At ROBINYOUNG & COMPANY, we strategically and carefully design a flexible settlement plan that meets the ongoing and anticipated future needs of our clients. However, despite this careful planning, life sometimes changes in ways that could not have been predicted at the time of the settlement.
Occasionally, circumstances arise which require an annuitant to need immediate access to cash to cover financial or medical emergencies or other needs. If the annuitant has already spent their upfront cash (the portion of the settlement that was not put into a structured settlement annuity), he or she may need to liquidate some future annuity payments.
Structured Settlement Terms per IRC 5891
Due to tax laws, which provide for tax-free income status and security, the structured settlement cannot be accelerated, deferred, increased or decreased, sold, mortgaged, assigned, pledged, hypothecated, or otherwise transferred or encumbered, either directly or indirectly, by the annuitant unless such sale, assignment, pledge, hypothecation, or other transfer or encumbrance has been approved in advance in a “qualified order” as outlined in Section 5891(b)(2) of the Internal Revenue Code of 1986, as amended (a “Qualified Order”) and approved by a court of competent jurisdiction and otherwise complies with applicable state law, including without limitation any and all applicable state structured settlement protection statutes.
In light of the federal tax law created by H.R. 2884, Section 5891(b)(2) of the Internal Revenue Code of 1986 and related state legislation, in certain circumstances where a financial or medical emergency qualifies and meets court approval, some life insurance companies will consider permitting a Hardship Commutation to liquidate an immediate lump sum in exchange for the rights to future guaranteed structured settlement payments.
In this event, while remaining consistent with applicable federal and state statutes, these life insurance companies work with the annuitant to permit Hardship Commutations only as reviewed and approved by a court of competent jurisdiction.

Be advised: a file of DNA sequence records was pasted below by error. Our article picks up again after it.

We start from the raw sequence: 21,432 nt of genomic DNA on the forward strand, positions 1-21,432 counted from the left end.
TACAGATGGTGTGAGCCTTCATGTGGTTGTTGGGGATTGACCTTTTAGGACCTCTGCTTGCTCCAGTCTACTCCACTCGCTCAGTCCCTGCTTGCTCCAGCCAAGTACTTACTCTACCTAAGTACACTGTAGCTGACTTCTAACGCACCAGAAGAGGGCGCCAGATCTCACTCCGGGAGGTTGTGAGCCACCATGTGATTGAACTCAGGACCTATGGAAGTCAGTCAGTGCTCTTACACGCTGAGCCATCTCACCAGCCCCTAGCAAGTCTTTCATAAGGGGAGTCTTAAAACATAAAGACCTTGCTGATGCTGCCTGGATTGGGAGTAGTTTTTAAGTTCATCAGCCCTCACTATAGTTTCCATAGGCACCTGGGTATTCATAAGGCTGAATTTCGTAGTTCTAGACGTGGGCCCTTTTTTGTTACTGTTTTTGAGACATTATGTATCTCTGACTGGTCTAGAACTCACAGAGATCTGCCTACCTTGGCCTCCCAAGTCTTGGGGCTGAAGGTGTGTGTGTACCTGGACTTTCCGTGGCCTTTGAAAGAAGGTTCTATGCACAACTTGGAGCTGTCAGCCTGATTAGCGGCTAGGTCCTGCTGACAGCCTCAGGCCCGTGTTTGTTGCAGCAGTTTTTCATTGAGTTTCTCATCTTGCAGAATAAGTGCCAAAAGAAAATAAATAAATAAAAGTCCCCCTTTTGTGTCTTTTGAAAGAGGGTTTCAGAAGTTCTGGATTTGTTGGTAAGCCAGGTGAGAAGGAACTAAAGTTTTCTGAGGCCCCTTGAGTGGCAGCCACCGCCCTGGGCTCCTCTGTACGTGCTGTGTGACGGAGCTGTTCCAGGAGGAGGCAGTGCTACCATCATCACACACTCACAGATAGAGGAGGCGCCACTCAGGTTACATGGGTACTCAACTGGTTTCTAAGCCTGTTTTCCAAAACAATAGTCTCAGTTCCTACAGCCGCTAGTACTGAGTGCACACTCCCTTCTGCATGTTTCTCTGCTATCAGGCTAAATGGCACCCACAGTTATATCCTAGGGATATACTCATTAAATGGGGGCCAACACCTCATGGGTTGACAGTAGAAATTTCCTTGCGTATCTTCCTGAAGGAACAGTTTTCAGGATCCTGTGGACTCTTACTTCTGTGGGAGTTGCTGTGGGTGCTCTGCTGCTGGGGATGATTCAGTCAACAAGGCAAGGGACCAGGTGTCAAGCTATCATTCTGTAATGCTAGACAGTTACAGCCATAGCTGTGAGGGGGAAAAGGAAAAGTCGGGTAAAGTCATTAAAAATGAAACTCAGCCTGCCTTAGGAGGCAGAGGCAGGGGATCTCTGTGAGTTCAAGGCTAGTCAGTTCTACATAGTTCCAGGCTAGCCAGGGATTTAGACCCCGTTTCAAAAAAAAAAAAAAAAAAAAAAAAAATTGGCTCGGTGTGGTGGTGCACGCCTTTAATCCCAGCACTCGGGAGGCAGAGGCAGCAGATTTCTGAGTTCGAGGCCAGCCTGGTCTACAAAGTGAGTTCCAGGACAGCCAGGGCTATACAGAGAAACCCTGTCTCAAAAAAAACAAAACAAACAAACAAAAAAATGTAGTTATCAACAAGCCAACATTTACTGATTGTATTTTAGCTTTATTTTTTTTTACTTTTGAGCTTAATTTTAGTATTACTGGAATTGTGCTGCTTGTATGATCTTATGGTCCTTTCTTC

In the event that a specific life insurance company does not work directly with annuitants in this regard, an alternative is to seek a third party factoring company. With court approval and following federal and state statutes, the annuitant may qualify to assign all or a portion of their remaining future guaranteed structured settlement payments in return for an immediate lump sum based on the present value of the assigned cash flows.
While selling future guaranteed structured settlement payments may sound reasonable, the immediate lump sums these third party factoring companies offer are often heavily discounted and come with high service fees and expenses. This leaves the annuitant with a reduced benefit and little or no future income to rely on, which offsets the original intent of the settlement plan.
Most recently, in an article written February 3, 2008 in the Providence Journal, Judge Vogel refused to allow a 28-year-old Rhode Island mother to sell a portion of her structured settlement payments, to a factoring comany, for a 60 percent discount off present value.
Making an Informed Decision
At ROBINYOUNG & COMPANY, we advise our clients to seriously consider the disadvantages and risks involved in factoring a structured settlement annuity. However, if an annuitant decides to move forward with this transaction, it is critical that ROBINYOUNG & COMPANY are involved to help determine whether the sale will meet the “best interests” test of the court.
Prior to approval, the court will review the financial implications of changing a structured settlement, including:
- Costs, fees, and charges
- Discount rates
- Discounted present values of the payments
- Legal and tax implications of the transfer
Learn more by contacting ROBINYOUNG & COMPANY.